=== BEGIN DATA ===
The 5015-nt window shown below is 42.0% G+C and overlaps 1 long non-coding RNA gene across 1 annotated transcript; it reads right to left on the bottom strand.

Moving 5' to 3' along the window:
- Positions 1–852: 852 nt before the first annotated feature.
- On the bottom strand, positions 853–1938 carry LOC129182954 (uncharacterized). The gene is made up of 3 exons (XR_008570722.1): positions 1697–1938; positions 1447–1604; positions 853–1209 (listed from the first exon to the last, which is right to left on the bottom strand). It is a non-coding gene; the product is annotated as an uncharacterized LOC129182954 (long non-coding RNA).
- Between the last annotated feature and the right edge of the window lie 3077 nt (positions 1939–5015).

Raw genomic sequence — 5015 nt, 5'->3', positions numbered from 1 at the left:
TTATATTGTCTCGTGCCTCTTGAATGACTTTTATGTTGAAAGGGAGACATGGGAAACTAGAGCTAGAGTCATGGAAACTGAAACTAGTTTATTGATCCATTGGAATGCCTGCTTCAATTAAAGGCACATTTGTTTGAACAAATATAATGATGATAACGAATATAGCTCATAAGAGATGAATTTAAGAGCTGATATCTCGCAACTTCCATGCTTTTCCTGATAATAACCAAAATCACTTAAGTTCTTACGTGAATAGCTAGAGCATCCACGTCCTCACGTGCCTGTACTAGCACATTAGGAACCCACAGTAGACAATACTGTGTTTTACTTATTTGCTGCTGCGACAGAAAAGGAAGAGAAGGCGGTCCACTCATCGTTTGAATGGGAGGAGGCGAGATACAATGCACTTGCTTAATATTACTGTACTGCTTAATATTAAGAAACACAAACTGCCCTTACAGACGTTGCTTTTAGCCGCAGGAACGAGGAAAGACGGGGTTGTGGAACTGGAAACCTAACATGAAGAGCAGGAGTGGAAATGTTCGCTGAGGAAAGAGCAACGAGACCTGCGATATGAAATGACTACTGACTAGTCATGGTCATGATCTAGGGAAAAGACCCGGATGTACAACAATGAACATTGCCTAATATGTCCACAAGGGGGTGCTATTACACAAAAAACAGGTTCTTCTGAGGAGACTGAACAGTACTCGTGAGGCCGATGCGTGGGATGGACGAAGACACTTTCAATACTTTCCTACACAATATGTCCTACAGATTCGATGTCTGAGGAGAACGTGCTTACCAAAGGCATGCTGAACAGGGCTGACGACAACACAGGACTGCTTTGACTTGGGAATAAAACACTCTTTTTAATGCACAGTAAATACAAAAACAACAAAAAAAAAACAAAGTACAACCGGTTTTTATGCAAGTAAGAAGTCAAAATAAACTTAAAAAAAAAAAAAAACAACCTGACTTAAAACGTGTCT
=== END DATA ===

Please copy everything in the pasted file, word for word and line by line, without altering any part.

The 5015-nt window shown below is 42.0% G+C and overlaps 1 long non-coding RNA gene across 1 annotated transcript; it reads right to left on the bottom strand.

Moving 5' to 3' along the window:
- Positions 1–852: 852 nt before the first annotated feature.
- On the bottom strand, positions 853–1938 carry LOC129182954 (uncharacterized). The gene is made up of 3 exons (XR_008570722.1): positions 1697–1938; positions 1447–1604; positions 853–1209 (listed from the first exon to the last, which is right to left on the bottom strand). It is a non-coding gene; the product is annotated as an uncharacterized LOC129182954 (long non-coding RNA).
- Between the last annotated feature and the right edge of the window lie 3077 nt (positions 1939–5015).

Raw genomic sequence — 5015 nt, 5'->3', positions numbered from 1 at the left:
TTATATTGTCTCGTGCCTCTTGAATGACTTTTATGTTGAAAGGGAGACATGGGAAACTAGAGCTAGAGTCATGGAAACTGAAACTAGTTTATTGATCCATTGGAATGCCTGCTTCAATTAAAGGCACATTTGTTTGAACAAATATAATGATGATAACGAATATAGCTCATAAGAGATGAATTTAAGAGCTGATATCTCGCAACTTCCATGCTTTTCCTGATAATAACCAAAATCACTTAAGTTCTTACGTGAATAGCTAGAGCATCCACGTCCTCACGTGCCTGTACTAGCACATTAGGAACCCACAGTAGACAATACTGTGTTTTACTTATTTGCTGCTGCGACAGAAAAGGAAGAGAAGGCGGTCCACTCATCGTTTGAATGGGAGGAGGCGAGATACAATGCACTTGCTTAATATTACTGTACTGCTTAATATTAAGAAACACAAACTGCCCTTACAGACGTTGCTTTTAGCCGCAGGAACGAGGAAAGACGGGGTTGTGGAACTGGAAACCTAACATGAAGAGCAGGAGTGGAAATGTTCGCTGAGGAAAGAGCAACGAGACCTGCGATATGAAATGACTACTGACTAGTCATGGTCATGATCTAGGGAAAAGACCCGGATGTACAACAATGAACATTGCCTAATATGTCCACAAGGGGGTGCTATTACACAAAAAACAGGTTCTTCTGAGGAGACTGAACAGTACTCGTGAGGCCGATGCGTGGGATGGACGAAGACACTTTCAATACTTTCCTACACAATATGTCCTACAGATTCGATGTCTGAGGAGAACGTGCTTACCAAAGGCATGCTGAACAGGGCTGACGACAACACAGGACTGCTTTGACTTGGGAATAAAACACTCTTTTTAATGCACAGTAAATACAAAAACAACAAAAAAAAAACAAAGTACAACCGGTTTTTATGCAAGTAAGAAGTCAAAATAAACTTAAAAAAAAAAAAAAACAACCTGACTTAAAACGTGTCT